I’d also keep at eye out for some of the people blogging or podcasting about comics as some of them may very soon branch into other avenues (I’d already be interested to see if any creators notice a podcast effect and which ones can bring measurable sales increases).
I imagine I'm still leaving off 5-10 quality names because I'm a nobody in the industry who doesn't know who some of the players behind the scenes are. I know there's a few top level editors who've had a had in the successes of various companies who have potential to be power players in the field- I just don't know who they are or can't remember their names. Also, reading St. Louis' intro paragraph I assume he's talking someone who CAN BE a Steve Jobs type in the future, not who might have been in the past and maybe I'm mis-reading that. Anyway, I thought it was interesting in a way and figured I'd share my thoughts here since The Beat's comment section often seems to get derailed and good points ignored (which seems to be a problem everywhere I go to discuss comics. Which is why I think it's funny when people wonder why comics never live up their potential- maybe it's because you get ignored unless people know who you are and think you can give them work in the industry).
Monday, May 18, 2009
Sunday, May 17, 2009
Monday, May 11, 2009
Tuesday, April 28, 2009
Monday, April 27, 2009
Monday, March 30, 2009
My art, being my first real attempt at drawing comics, is rather crude but the story by James Hitchcock is a very dark and haunting take on what it means to be trapped by fate in a situation you despise but can't seem to break free of. I had planned to add in some spotted blacks in Photoshop, being afraid to cover up the line work with a short deadline and not wanting to have to draw lost details if I didn't like the results, but I just ended up over-shading the whole thing a sort of muddy middle grey which sort of captures the moral ambivalence I suppose but didn't nearly do enough justice to Jim's awesome script. It really deserved some dense blacks to portray the bleak and grim emotional vibe of the story.
After we lost the contest we decided to not let the story go to waste and that's when we jumped into self-publishing, creating the Red Flag Publishing empire and launching our Red Flags anthology with a first issue that contained the full "Mr. Smith" story along with the first part of a longer story which has yet to be completed called "Snatched" in which an FBI agent and a reporter investigate a series of mysterious child abductions. The second issue of Red Flags was published on-line at Web Comics Nation (and can be located with the link at the top right corner of the sidebar on this page).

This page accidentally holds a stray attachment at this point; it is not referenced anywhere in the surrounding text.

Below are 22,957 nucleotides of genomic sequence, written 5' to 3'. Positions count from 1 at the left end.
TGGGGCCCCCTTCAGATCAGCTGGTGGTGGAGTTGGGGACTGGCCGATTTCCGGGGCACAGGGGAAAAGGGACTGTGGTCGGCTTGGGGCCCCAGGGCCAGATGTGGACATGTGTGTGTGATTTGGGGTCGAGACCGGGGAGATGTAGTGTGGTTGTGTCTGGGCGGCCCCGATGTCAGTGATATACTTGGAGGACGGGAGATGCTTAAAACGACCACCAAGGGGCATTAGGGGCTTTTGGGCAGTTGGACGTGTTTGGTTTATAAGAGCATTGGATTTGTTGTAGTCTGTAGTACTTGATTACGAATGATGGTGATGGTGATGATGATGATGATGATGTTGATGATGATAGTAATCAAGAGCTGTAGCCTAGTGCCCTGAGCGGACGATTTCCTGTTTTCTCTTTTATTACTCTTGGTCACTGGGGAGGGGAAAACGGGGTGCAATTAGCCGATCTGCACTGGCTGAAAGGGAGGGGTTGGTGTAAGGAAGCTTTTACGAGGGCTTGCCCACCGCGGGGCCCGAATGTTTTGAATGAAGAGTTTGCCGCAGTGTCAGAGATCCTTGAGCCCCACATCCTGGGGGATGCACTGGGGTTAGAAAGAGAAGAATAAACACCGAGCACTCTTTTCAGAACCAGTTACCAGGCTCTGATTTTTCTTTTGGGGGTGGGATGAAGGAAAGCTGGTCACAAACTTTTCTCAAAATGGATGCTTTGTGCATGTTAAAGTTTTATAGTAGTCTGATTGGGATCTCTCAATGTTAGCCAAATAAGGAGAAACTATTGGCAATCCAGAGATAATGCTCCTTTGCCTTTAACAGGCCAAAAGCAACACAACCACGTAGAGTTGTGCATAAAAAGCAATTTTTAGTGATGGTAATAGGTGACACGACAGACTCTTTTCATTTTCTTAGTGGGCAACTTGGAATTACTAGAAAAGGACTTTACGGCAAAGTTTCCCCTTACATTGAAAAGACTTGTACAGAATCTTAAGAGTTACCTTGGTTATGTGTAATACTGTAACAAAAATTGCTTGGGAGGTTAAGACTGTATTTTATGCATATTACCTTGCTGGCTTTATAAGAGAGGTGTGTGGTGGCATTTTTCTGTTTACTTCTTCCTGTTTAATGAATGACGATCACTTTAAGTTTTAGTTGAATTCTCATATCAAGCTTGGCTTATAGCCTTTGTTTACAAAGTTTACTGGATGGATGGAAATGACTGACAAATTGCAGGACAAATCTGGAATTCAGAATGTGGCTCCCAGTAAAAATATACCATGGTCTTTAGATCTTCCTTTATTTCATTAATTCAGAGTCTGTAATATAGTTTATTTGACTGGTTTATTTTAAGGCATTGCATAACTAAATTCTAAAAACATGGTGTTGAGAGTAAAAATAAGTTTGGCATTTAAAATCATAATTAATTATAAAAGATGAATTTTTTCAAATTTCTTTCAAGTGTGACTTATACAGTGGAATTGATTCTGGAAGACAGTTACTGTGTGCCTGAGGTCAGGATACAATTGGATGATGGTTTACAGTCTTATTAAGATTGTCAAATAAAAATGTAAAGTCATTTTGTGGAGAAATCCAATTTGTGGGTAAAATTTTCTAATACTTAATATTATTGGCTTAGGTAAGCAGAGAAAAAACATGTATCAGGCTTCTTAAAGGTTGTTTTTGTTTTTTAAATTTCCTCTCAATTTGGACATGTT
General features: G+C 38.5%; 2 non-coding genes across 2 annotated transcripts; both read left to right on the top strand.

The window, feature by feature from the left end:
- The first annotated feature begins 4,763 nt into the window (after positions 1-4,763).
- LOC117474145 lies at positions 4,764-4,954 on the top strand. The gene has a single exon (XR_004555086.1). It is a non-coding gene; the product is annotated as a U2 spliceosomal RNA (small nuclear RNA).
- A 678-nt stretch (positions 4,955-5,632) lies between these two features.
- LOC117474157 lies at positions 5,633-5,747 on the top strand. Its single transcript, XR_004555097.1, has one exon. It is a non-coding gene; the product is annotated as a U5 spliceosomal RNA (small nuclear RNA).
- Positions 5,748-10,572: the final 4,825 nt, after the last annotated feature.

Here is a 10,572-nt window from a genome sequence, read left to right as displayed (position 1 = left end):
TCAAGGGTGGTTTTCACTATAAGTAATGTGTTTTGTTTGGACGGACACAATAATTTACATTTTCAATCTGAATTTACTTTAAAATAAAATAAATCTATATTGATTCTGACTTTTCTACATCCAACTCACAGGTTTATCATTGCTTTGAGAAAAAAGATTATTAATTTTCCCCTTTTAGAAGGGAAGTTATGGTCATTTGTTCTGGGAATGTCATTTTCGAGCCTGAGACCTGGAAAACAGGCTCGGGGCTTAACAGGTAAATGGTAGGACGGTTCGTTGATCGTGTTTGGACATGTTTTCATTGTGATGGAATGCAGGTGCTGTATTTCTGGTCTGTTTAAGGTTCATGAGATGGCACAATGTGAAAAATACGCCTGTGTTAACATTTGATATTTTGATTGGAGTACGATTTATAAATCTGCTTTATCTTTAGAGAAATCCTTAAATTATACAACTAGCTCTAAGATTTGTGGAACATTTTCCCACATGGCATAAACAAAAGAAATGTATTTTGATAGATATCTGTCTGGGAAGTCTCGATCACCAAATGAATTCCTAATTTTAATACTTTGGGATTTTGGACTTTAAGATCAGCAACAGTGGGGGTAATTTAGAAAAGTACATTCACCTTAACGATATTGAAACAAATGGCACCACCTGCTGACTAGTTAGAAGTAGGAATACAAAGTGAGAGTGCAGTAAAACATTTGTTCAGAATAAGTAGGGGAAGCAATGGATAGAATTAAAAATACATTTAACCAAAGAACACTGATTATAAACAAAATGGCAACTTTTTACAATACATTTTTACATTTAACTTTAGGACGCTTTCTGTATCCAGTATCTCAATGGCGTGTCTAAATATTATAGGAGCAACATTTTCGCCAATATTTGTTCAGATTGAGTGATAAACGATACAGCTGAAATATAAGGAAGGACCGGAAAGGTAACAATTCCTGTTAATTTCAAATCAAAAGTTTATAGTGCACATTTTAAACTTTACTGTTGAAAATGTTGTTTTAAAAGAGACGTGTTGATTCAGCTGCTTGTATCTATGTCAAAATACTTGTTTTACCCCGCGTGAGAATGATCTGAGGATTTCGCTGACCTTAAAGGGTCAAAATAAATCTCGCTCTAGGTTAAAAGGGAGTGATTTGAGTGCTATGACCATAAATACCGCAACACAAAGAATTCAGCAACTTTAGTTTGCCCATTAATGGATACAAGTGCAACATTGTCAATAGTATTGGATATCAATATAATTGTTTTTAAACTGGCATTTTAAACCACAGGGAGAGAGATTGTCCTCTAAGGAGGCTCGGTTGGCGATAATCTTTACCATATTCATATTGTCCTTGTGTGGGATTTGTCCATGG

You can read the Mr. Smith story for free by clicking here.
Monday, March 23, 2009
Monday, March 16, 2009
Monday, March 09, 2009
I spent a couple hours yesterday combing through the dollar bins at a local comic shop. The amount of sheer crap produced by the Big 2 and the "mid-majors" is astounding. And people want to beat up on the little guys who at least have excuses for being bad- it's pretty damn hard to put out a great comic when you're doing it yourself in your spare time. The Big 2 and their little siblings have produced so much drek over the years that now sit in dusty longboxes begging for someone to buy them for a dollar or even a quarter... and no one is buying. Those longboxes aren't filled with half as many issues of self-published and small press books as they are with endless issues of some 52, numerous X-Men mini-series and spin-offs, Image imprint franchises nobody has cared about since the early 90s, or the last Big 2 crossover after which "nothing would be the same." How many issues of that "Lost Teen Titans" book did I run across yesterday? Dozens, perhaps. How many issues of long-forgotten Iron Fist or Dr. Strange mini-series did I find? Too many to count. And people expect me to think Diamond's benchmark is going to eliminate the crap?
"After all – let’s be frank, people – Previews has agreed to distribute a lot of sub-par comics for a long time... and now... those days are over."If only this were actually true...
Despite my initial confusion, I began picking up the series for a couple of reasons. First, it follows the "one and done" formula which means I don't need to know 15-20 years of back story to appreciate the book unlike most mainstream comics. More importantly, the book features art by Jordi Bernet! The fact that the book doesn't sell more is yet another sad indictment of the North American comics industry. Bernet is a God whose work should guarantee top 10 sales. Another factor in buying the comics is that, probably due to the aforementioned poor sales, I can usually grab old issues in the dollar bin at a local comics shop. What could be better than buying comics by a Euro master for a dollar? Shame on you, North American comic book industry for allowing a book with art by one of comics' best artists to be on the edge where many people gossip about its chances for survival! People should quit fawning over the photo tracers and imitators and start buying this book and realizing those Wizard top 10 artists aren't fit to wash Bernet's brushes! And then go back and buy those old Torpedo volumes